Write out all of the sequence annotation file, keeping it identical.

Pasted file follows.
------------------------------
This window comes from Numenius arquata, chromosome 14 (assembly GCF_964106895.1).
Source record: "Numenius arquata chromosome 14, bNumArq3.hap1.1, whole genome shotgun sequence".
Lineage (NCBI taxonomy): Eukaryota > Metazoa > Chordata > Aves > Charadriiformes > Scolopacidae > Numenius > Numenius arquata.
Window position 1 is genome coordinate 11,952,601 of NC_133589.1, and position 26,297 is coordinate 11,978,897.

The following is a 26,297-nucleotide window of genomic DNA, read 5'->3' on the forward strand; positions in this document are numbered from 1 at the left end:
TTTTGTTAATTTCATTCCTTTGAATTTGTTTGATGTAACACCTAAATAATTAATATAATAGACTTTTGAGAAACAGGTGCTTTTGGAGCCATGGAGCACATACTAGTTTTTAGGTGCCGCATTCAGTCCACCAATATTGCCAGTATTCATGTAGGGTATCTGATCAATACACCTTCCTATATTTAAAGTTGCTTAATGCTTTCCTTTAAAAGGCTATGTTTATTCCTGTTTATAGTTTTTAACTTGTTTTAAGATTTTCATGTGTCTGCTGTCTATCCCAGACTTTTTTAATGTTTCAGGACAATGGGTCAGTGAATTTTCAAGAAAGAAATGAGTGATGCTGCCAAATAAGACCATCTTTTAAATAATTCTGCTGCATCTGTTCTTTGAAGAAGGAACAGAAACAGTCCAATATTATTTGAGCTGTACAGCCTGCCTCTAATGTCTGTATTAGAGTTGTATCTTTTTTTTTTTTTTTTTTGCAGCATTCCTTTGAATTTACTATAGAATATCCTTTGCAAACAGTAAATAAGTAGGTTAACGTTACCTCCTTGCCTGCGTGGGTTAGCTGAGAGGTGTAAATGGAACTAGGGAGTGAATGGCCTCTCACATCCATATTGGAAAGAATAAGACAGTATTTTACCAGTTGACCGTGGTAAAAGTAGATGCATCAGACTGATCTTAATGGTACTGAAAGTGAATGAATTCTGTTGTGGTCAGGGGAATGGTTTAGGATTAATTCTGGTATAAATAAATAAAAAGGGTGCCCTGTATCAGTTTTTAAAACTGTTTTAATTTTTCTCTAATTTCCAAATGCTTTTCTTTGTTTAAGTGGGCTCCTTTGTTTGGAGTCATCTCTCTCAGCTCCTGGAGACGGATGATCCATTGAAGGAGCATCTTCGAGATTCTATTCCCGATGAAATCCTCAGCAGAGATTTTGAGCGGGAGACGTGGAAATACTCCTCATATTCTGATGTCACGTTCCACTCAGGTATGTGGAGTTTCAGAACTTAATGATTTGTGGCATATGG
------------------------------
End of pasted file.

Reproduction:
This window comes from Numenius arquata, chromosome 14 (assembly GCF_964106895.1).
Source record: "Numenius arquata chromosome 14, bNumArq3.hap1.1, whole genome shotgun sequence".
Lineage (NCBI taxonomy): Eukaryota > Metazoa > Chordata > Aves > Charadriiformes > Scolopacidae > Numenius > Numenius arquata.
Window position 1 is genome coordinate 11,952,601 of NC_133589.1, and position 26,297 is coordinate 11,978,897.

The following is a 26,297-nucleotide window of genomic DNA, read 5'->3' on the forward strand; positions in this document are numbered from 1 at the left end:
TTTTGTTAATTTCATTCCTTTGAATTTGTTTGATGTAACACCTAAATAATTAATATAATAGACTTTTGAGAAACAGGTGCTTTTGGAGCCATGGAGCACATACTAGTTTTTAGGTGCCGCATTCAGTCCACCAATATTGCCAGTATTCATGTAGGGTATCTGATCAATACACCTTCCTATATTTAAAGTTGCTTAATGCTTTCCTTTAAAAGGCTATGTTTATTCCTGTTTATAGTTTTTAACTTGTTTTAAGATTTTCATGTGTCTGCTGTCTATCCCAGACTTTTTTAATGTTTCAGGACAATGGGTCAGTGAATTTTCAAGAAAGAAATGAGTGATGCTGCCAAATAAGACCATCTTTTAAATAATTCTGCTGCATCTGTTCTTTGAAGAAGGAACAGAAACAGTCCAATATTATTTGAGCTGTACAGCCTGCCTCTAATGTCTGTATTAGAGTTGTATCTTTTTTTTTTTTTTTTTTGCAGCATTCCTTTGAATTTACTATAGAATATCCTTTGCAAACAGTAAATAAGTAGGTTAACGTTACCTCCTTGCCTGCGTGGGTTAGCTGAGAGGTGTAAATGGAACTAGGGAGTGAATGGCCTCTCACATCCATATTGGAAAGAATAAGACAGTATTTTACCAGTTGACCGTGGTAAAAGTAGATGCATCAGACTGATCTTAATGGTACTGAAAGTGAATGAATTCTGTTGTGGTCAGGGGAATGGTTTAGGATTAATTCTGGTATAAATAAATAAAAAGGGTGCCCTGTATCAGTTTTTAAAACTGTTTTAATTTTTCTCTAATTTCCAAATGCTTTTCTTTGTTTAAGTGGGCTCCTTTGTTTGGAGTCATCTCTCTCAGCTCCTGGAGACGGATGATCCATTGAAGGAGCATCTTCGAGATTCTATTCCCGATGAAATCCTCAGCAGAGATTTTGAGCGGGAGACGTGGAAATACTCCTCATATTCTGATGTCACGTTCCACTCAGGTATGTGGAGTTTCAGAACTTAATGATTTGTGGCATATGG